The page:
Bend over people, Vistas on it’s way

Posted on Sat 14 October 2006 in Uncategorized.


Yep, its yet another sam-berates-Windows comment.

3 Things in the new Vista Licence this time around, in increasing order of importance.

  1. DRM-ed material won’t/shouldn’t work in a virtual Vista

Currently, most people don’t know about virtualisation in the computing industry. It’s kinda like the Net back in the early 90’s; geeky and not much use.

But, in the next few years, you’ll be able to run Linux, WindowsXP, 98, Vista and *BSD all at the same time, side by side, doing different things. Or have the TV using MythOS on the TV card, you writing a document in Linux and your kids playing the Sims in XP on a thin client upstairs, all from the same machine.

Alas, with Vista you won’t be able to play all that DRM-ed music from Napster, according to the released EULA :

  1. Only 1 Re-Install

Yep, break Vista twice [or Vista breaks twice], buy a new shiny OS. Given MS’ track record on bugs, security holes, flaws and the like, I have a feeling this will quickly be dropped when people complain, MS’ phone lines get jammed with users trying to reinstall, the website goes down and the EC get involved again.

  1. Validation fails, MS disables your computer

Yes. MS will disable most functionality of your computer if it fails the validation process, which “will from time to time validate the software, update or require download of the validation feature of the software”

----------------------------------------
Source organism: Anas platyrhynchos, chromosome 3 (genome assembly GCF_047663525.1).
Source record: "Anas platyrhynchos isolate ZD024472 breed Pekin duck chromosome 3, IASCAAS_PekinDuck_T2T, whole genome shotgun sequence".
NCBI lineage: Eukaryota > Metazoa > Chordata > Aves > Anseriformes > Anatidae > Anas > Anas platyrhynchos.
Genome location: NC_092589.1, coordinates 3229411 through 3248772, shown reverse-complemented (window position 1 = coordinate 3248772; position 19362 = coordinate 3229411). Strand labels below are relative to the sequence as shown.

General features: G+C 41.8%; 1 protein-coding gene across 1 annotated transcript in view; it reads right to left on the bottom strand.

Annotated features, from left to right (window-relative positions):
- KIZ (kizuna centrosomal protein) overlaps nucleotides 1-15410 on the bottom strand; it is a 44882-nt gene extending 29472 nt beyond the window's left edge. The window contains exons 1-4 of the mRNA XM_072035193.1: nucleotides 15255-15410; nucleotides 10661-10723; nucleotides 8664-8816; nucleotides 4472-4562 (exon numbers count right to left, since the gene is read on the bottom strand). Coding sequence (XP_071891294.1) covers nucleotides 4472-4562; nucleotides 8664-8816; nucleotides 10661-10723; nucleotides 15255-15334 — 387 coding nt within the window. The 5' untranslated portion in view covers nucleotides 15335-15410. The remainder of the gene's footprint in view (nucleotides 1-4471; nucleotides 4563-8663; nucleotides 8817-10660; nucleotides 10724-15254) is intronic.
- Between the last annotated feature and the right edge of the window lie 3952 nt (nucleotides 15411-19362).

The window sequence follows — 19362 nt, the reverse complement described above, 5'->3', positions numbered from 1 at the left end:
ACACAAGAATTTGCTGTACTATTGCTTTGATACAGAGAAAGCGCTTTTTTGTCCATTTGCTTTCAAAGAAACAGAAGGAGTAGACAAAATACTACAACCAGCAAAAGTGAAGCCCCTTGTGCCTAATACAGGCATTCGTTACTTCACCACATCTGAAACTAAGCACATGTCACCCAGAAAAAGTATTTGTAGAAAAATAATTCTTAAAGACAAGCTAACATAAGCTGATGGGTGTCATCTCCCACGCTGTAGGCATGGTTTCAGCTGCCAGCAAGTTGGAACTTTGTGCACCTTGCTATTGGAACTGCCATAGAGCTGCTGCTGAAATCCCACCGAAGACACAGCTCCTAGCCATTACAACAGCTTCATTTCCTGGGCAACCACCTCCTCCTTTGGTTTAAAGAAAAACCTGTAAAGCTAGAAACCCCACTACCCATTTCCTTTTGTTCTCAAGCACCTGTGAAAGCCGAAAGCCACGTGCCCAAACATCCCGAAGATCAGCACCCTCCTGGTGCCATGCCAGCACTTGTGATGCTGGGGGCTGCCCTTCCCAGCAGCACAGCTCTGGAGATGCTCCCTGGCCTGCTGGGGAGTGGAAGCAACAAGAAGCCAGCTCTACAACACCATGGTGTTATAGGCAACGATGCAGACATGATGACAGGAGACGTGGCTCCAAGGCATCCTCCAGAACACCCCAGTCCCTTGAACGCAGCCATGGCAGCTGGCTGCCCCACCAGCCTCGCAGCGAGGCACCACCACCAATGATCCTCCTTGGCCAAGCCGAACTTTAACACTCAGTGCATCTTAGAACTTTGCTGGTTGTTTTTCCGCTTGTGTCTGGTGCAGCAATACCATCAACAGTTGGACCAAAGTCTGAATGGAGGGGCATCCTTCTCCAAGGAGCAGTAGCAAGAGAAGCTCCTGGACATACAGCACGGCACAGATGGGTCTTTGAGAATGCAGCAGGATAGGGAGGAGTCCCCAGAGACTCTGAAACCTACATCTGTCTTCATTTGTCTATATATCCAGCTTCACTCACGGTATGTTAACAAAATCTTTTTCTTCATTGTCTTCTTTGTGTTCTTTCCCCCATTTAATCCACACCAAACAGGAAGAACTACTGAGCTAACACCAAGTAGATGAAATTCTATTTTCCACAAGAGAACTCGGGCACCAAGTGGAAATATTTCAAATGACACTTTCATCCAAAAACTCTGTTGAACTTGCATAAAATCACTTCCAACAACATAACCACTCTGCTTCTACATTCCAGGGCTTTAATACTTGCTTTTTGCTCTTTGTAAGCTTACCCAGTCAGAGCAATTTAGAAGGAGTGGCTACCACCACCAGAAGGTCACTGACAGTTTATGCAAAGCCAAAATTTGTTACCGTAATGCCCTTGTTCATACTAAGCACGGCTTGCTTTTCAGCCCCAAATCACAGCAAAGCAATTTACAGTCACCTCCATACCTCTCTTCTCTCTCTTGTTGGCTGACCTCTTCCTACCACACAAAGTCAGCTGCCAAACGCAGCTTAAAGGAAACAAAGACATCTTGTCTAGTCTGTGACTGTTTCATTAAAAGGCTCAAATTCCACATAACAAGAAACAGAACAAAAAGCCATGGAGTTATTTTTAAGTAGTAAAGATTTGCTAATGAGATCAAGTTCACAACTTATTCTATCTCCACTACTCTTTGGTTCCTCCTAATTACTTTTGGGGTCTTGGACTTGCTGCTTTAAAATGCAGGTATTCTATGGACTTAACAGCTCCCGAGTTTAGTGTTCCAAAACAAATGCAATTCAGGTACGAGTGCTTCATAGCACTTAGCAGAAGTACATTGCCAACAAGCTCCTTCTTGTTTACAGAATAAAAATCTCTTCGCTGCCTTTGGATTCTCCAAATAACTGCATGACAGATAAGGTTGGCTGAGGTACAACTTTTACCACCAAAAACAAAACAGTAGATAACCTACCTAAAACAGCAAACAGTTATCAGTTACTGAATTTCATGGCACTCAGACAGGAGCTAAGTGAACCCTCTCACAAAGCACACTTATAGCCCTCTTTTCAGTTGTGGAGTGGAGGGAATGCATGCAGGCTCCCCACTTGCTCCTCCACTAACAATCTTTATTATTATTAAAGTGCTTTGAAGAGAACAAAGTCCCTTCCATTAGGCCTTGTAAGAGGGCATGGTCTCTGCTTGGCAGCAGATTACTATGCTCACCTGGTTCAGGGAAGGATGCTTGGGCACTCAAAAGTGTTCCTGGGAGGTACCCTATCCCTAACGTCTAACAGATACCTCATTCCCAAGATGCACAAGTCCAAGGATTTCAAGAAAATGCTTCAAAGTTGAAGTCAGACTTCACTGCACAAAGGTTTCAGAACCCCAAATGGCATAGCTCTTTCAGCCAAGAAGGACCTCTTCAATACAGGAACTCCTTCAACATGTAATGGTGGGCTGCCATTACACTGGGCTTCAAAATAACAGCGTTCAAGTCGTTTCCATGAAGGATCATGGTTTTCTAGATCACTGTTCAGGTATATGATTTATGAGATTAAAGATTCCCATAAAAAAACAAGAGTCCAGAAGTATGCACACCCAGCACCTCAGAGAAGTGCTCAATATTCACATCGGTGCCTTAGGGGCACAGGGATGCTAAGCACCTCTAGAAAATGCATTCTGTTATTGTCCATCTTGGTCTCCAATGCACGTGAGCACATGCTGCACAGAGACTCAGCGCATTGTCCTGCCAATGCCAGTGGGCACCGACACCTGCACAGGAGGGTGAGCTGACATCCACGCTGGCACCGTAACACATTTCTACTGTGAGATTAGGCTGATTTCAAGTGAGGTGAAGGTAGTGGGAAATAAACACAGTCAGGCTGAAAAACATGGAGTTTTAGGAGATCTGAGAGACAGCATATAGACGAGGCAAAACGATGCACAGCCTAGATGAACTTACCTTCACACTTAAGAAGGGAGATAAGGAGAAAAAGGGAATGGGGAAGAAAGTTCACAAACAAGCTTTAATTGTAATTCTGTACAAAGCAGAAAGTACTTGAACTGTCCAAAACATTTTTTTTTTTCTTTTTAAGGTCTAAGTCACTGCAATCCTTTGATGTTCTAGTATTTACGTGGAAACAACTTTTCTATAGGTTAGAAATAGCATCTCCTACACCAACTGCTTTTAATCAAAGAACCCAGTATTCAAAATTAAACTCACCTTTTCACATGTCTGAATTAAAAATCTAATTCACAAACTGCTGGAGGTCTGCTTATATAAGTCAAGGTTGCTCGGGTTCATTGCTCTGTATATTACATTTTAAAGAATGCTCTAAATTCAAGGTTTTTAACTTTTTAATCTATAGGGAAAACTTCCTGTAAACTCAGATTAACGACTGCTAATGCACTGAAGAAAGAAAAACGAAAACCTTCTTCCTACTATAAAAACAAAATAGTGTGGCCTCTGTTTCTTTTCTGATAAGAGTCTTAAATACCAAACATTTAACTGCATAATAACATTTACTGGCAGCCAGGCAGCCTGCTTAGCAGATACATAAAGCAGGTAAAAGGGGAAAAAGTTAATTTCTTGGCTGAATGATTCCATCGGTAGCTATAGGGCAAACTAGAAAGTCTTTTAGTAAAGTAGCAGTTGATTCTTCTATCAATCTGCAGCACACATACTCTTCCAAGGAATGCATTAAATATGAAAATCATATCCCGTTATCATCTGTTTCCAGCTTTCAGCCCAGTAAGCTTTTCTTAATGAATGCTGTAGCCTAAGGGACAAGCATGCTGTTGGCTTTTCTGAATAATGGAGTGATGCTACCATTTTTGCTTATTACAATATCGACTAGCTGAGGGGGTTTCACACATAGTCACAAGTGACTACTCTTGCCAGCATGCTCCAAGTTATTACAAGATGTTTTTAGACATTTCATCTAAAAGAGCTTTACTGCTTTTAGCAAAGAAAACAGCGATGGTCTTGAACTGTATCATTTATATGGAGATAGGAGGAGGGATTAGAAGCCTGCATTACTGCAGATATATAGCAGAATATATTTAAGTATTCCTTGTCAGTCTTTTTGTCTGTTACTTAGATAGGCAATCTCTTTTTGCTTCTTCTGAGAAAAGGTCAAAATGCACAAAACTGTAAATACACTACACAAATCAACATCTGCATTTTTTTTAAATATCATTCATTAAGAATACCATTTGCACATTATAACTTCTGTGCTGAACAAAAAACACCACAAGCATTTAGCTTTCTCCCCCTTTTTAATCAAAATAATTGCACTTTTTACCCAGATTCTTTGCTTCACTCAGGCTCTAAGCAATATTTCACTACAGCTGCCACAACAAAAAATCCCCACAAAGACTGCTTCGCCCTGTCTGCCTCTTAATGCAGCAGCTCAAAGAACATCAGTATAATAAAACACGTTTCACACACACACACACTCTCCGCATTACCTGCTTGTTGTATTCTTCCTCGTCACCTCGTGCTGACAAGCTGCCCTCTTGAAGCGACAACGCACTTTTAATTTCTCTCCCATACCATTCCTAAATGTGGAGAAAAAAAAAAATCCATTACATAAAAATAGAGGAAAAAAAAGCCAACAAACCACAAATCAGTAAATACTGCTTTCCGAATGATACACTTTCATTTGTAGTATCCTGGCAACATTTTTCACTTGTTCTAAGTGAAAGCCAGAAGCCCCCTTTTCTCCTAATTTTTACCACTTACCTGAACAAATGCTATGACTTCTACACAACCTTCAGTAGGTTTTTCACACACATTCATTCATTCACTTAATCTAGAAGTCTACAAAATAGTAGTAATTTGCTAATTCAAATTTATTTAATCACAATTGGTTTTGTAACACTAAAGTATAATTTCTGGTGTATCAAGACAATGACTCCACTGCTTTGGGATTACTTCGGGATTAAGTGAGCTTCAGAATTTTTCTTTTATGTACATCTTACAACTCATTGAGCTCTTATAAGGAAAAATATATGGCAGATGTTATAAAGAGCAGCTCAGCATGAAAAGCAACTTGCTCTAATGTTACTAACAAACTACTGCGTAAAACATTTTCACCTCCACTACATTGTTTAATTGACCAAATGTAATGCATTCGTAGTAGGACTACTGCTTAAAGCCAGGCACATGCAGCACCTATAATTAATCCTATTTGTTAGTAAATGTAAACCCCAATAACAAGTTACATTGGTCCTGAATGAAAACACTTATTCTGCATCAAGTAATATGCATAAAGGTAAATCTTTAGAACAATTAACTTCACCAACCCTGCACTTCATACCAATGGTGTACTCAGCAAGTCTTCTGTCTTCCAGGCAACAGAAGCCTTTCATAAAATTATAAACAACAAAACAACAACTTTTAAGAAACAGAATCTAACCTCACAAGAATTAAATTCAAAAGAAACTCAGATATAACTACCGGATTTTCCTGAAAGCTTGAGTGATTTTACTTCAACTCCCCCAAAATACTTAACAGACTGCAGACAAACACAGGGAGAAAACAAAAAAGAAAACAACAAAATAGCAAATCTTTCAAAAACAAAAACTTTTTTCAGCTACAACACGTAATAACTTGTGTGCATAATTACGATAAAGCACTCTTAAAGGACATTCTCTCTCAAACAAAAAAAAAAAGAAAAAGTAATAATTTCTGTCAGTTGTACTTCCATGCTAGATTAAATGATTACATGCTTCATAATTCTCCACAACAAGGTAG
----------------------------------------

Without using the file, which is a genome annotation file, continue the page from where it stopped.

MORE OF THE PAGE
What if it fails this validation? “the functionality of the software may be affected”

According to Techweb [], Vista disables itself “after a set period, leaving the user access only to the default Web browser, and then only for an hour at a time.”

WTF? I suffer a hard disk crash, the validation key stored gets garbled, validation fails and Vista locks itself down??

Aha’, I think, ‘I’ll reinstall. Wait, I already reinstalled once, so it’ll lock me out upon reinstallation’

Only thing is, I can’t get on the net long enough to fix the problem because Vista keeps closing the browser down.

And my virtualized copy of Vista on my laptop won’t play my Napster tunes, so I can’t use that.

[Don’t worry people, I’m not going out to buy Vista or Napster tunes, its for illustration purposes ;-) ]

So, to summarise, Vista will take a lot of the remaining freedoms away from it’s users to squeeze even more money to maintain it’s share price.

Thing is, I feel sorry for the good programmers who work at MS, as they hold a lot of the stock; when it tanks [and it will tank], they are out of pocket twice, once in stock and second being out of a job.

So people, bend over, Windows Vista is on its way, only MS forgot to bring the vaseline.